part 3 of series on Navvies
A really good few pages on the Navvies on the Railway Archives website
Although the London Extension owed much of its construction to the use of steam powered machinery, building a railway during the 1890s remained a very labour intensive exercise. Digging cuttings and forming embankments, not to mention the construction of tunnels, bridges, viaducts, stations and goods yards, all required substantial numbers of men with a wide range of skills. Collectively, these men were known as navvies, and they moved with their families to work on engineering projects right across the country. During the height of railway construction in the mid-nineteenth century, more than 250,000 navvies were employed throughout Britain.
The legacy of these travelling communities is all around us: the building of our railways was undoubtedly one of Victorian Britain’s finest achievements. However, despite the navvies’ large contribution to our history, comparatively little is known about their daily lives and experiences. Just as it did when the railways were being constructed, their social isolation and their unsavoury reputation for being fierce, drunken, disruptive and ungodly creates an image of the navvy that is unhelpful when attempting to discover how these people really lived.
Thankfully, S.W.A. Newton, the young photographer from Leicester who captured so much of the Last Main Line’s construction, decided that navvies and their families should form a significant part of his unique photographic record. Using these images to illustrate their story, this section explores where they came from, where and how they lived, their religion and pastimes, and what happened to them after the London Extension was completed.
- The term ‘navvy’ is now a rather derogatory expression, but from the time the word originated in the mid 1700s until the beginning of the twentieth century, it had a very precise meaning. The term came into existence because England’s commercial canals were known as navigations. When the canals were being built, there was no established corps of what we now know to be civil engineers, and consequently those labourers tasked with building them became known as navigators, or navvies, as they themselves had a greater role in plotting a route for these waterways. When canal construction began to decline, this body of professional excavators found similar work was to be had building the railways. The word navvy followed with them, and the term came to describe any labourer who worked on the many large-scale civil engineering projects undertaken in Victorian Britain.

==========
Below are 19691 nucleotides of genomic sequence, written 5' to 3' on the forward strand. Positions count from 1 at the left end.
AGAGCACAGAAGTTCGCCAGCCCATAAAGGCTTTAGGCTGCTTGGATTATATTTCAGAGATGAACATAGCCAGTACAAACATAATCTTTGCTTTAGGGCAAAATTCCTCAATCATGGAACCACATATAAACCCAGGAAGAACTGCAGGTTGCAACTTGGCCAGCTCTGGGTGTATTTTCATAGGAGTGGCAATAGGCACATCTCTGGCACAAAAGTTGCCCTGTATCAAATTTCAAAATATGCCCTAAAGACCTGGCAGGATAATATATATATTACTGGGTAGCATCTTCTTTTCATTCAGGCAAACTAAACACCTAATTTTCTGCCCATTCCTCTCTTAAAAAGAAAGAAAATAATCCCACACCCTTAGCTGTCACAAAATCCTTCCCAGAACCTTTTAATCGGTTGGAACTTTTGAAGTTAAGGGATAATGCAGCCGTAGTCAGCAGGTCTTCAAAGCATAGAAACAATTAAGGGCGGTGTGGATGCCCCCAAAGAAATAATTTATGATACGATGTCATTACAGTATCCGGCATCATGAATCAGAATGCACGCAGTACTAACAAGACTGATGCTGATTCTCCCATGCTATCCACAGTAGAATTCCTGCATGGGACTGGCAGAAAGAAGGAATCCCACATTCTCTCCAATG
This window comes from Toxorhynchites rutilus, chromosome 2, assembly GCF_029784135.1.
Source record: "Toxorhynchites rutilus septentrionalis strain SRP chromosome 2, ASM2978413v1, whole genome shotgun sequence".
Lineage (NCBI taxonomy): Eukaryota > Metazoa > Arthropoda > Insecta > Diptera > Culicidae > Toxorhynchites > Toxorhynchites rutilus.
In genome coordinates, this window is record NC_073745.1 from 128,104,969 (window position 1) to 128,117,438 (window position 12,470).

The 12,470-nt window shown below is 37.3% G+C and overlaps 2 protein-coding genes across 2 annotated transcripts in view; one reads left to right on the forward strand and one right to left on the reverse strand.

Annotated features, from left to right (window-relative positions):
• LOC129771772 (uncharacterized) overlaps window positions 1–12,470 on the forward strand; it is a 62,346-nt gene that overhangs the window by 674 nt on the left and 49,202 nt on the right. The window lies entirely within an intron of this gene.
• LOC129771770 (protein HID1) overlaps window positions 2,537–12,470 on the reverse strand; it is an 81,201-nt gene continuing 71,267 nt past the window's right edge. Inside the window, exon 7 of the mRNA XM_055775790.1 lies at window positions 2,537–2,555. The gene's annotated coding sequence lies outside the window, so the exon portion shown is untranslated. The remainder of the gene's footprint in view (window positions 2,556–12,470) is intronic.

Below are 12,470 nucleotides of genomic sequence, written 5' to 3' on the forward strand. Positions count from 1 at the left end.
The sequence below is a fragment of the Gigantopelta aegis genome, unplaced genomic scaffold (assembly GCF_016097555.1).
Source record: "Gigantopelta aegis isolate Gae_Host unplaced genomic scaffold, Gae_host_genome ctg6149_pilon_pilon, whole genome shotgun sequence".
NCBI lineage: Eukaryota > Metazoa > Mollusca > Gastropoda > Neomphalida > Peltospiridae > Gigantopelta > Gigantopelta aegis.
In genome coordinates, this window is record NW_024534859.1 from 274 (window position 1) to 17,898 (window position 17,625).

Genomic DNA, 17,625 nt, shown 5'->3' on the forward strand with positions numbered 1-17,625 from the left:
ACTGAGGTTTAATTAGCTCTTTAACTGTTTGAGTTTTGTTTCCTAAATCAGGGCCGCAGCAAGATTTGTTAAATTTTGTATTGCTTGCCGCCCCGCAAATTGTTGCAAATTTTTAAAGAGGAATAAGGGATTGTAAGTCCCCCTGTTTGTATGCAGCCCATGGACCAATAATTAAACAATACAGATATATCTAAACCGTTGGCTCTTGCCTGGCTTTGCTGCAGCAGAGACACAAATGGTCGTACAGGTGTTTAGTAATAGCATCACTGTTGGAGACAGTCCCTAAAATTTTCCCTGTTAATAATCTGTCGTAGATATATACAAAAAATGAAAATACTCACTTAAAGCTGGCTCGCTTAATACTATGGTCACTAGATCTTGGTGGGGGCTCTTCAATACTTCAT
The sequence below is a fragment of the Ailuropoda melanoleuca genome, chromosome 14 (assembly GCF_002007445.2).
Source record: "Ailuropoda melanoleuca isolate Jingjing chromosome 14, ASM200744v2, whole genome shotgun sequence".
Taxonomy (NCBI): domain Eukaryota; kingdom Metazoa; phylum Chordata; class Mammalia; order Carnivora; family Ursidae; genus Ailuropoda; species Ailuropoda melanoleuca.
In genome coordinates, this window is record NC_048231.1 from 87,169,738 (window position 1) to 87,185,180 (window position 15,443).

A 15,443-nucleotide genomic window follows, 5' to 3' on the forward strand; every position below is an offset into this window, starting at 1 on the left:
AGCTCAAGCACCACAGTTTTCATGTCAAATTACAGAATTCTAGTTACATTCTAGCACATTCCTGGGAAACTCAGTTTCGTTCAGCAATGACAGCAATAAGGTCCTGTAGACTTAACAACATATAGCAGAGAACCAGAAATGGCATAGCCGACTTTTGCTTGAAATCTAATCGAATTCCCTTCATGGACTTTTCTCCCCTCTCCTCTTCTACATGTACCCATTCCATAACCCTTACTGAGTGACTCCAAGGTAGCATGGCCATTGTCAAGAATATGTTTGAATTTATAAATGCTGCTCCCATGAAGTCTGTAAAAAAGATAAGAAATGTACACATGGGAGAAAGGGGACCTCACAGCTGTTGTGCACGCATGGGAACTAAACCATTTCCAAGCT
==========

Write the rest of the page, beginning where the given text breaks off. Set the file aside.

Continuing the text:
All parts of the country produced navvies, and although many did travel either alone or with their employers to work on projects right across Britain, contractors also recruited men from the nearby towns and villages close to the construction site. Interestingly, it is often thought that the majority of navvies were Irish, but this is not the case. Large numbers of Irish men did travel to Britain and become navvies, as work was more plentiful and the jobs were invariably better paid, but these represent a minority of the hundreds of thousands of men required for the construction of the railways.